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In classical dramaturgy, the larger and richer the text, the more aspects in it speak to the modern audience. I’m most interested in the theme that Molière talks about in the foreword to the play – hypocrisy. He knows how to show us the hypocrisy within ourselves and gives us the strength to laugh about it. A vice is a vice, we all know that. The best way to overcome vices in Molière’s day, and nowadays, is to prove how ridiculous they are. To show that deception is comical and hypocrisy is funny. Imposters submit to reproach, they’re ready to admit that they are bad, but most of all, they don’t want to be ridiculed!

In 2000, I directed “Tartuffe” at the Institute of Humanities as the students’ diploma work. I knowingly didn’t go back to the notes I took back then. I want to approach this play anew. But I’m still interested in the themes of sincere devotion and false piety. Hypocrisy in those things is the most unpleasant (and difficult). Pope Francis writes on the same theme, stating that we don’t need Christians who play at being a Christian. It is so much easier to look honest and holy than to actually live an honest life and strife towards holiness.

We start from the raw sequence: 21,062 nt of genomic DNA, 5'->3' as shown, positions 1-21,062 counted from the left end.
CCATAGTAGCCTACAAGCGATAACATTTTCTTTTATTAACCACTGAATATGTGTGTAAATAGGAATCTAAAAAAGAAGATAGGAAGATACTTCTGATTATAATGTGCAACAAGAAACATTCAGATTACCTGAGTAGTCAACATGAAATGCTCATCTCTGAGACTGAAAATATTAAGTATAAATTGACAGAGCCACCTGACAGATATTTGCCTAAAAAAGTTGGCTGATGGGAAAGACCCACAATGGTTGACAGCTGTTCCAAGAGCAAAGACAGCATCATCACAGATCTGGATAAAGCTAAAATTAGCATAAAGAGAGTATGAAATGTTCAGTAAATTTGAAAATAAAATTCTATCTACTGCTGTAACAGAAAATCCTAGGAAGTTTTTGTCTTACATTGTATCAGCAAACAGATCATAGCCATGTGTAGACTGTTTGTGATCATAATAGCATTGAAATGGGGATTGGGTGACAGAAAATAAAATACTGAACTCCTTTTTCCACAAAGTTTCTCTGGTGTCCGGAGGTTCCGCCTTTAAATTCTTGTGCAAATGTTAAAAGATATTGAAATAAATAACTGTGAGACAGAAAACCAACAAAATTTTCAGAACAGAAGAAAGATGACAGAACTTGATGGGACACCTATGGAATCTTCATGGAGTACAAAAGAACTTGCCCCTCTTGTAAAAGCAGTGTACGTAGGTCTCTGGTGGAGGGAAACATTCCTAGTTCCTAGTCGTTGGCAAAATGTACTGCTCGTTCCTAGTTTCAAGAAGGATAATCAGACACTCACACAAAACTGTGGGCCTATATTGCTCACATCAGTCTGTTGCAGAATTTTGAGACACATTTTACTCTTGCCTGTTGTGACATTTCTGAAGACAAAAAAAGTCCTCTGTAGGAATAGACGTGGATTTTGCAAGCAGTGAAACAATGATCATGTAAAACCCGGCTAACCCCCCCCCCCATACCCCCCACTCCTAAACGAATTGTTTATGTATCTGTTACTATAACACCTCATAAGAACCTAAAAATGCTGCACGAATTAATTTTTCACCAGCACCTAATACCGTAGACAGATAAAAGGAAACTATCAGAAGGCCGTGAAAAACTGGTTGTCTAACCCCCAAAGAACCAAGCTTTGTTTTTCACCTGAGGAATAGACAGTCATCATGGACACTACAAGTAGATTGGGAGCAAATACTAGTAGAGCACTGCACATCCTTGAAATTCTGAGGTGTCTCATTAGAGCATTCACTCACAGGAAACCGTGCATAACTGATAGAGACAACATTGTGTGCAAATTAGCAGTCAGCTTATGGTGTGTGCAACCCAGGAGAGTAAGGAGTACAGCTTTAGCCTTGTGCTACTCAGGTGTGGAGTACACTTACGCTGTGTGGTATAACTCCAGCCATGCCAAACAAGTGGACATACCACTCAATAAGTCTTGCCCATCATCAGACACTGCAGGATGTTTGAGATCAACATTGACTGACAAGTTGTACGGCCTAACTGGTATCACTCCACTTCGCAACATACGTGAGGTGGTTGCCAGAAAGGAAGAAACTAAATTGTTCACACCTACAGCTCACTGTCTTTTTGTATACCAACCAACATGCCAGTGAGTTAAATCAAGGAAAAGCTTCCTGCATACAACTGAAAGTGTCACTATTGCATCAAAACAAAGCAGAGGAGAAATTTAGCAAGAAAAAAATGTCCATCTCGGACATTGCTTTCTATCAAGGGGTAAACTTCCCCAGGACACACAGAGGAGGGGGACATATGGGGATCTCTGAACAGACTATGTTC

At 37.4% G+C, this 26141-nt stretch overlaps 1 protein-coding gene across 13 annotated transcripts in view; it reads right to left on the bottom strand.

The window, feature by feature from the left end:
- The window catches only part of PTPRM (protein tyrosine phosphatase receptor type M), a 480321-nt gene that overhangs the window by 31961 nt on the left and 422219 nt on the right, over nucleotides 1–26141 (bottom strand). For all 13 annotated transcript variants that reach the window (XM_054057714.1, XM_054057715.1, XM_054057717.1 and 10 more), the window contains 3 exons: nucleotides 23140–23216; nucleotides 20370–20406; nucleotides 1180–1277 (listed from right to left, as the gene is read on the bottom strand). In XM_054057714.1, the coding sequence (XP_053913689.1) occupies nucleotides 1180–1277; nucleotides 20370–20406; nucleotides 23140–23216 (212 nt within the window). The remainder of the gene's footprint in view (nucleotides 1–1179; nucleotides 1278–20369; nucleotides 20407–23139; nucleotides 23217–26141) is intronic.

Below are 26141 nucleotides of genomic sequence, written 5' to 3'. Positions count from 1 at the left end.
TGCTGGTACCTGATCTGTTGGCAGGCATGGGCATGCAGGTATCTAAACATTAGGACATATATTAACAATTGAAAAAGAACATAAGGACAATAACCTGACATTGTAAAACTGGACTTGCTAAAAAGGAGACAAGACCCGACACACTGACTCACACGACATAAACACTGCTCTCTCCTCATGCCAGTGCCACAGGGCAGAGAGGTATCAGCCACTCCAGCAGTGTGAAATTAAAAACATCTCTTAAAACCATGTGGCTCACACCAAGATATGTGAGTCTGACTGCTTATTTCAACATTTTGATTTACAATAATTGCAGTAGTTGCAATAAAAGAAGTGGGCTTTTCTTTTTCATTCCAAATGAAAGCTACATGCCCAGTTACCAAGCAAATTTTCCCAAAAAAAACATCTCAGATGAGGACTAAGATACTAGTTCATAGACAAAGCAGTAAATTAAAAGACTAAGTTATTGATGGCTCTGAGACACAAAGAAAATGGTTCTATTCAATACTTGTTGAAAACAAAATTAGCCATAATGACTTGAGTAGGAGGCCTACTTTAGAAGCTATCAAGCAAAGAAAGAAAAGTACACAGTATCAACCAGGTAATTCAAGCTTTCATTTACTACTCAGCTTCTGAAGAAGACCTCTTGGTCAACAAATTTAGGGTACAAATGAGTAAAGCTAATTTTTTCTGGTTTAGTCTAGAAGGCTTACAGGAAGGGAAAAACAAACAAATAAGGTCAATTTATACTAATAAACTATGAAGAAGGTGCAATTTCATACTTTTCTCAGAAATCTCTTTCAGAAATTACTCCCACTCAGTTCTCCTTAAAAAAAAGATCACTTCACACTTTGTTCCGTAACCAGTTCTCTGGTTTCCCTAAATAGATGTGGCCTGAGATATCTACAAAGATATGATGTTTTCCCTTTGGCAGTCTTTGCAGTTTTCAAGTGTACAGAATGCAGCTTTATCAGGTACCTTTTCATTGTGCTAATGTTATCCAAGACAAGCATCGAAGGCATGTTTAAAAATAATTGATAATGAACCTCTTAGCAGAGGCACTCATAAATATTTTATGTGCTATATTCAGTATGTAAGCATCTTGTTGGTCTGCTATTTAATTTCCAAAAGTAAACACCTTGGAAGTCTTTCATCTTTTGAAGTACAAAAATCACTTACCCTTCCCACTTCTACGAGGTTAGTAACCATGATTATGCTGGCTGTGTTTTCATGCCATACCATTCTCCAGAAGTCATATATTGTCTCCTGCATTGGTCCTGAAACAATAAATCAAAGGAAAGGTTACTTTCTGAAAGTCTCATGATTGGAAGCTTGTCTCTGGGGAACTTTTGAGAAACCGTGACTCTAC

Absolution is an important issue for Molière.

We are not placing the play in modern circumstances, but rather interpreting the text as modern people. We are trying to bring the text alive for the modern audience.

Lembit Peterson

Premiere on October 4, 2015 in the large theatre hall. 

Director Lembit Peterson (Theatrum)
Art Director Lilja Blumenfeld (guest)
Lighting Designer Triin Suvi
Movement Coach Tiina Mölder (guest)
Musical Designer Marius Peterson (Theatrum)

Cast Maria Klenskaja, Rein Oja, Liina Olmaru (guest), Uku Uusberg, Robert Annus, Mari-Liis Lill, Indrek Sammul, Marius Peterson (Theatrum), Hilje Murel, Tõnu Aav or Aleksander Eelmaa, Tarmo Song (Theatrum).

Dates Start time Kirjeldus Stage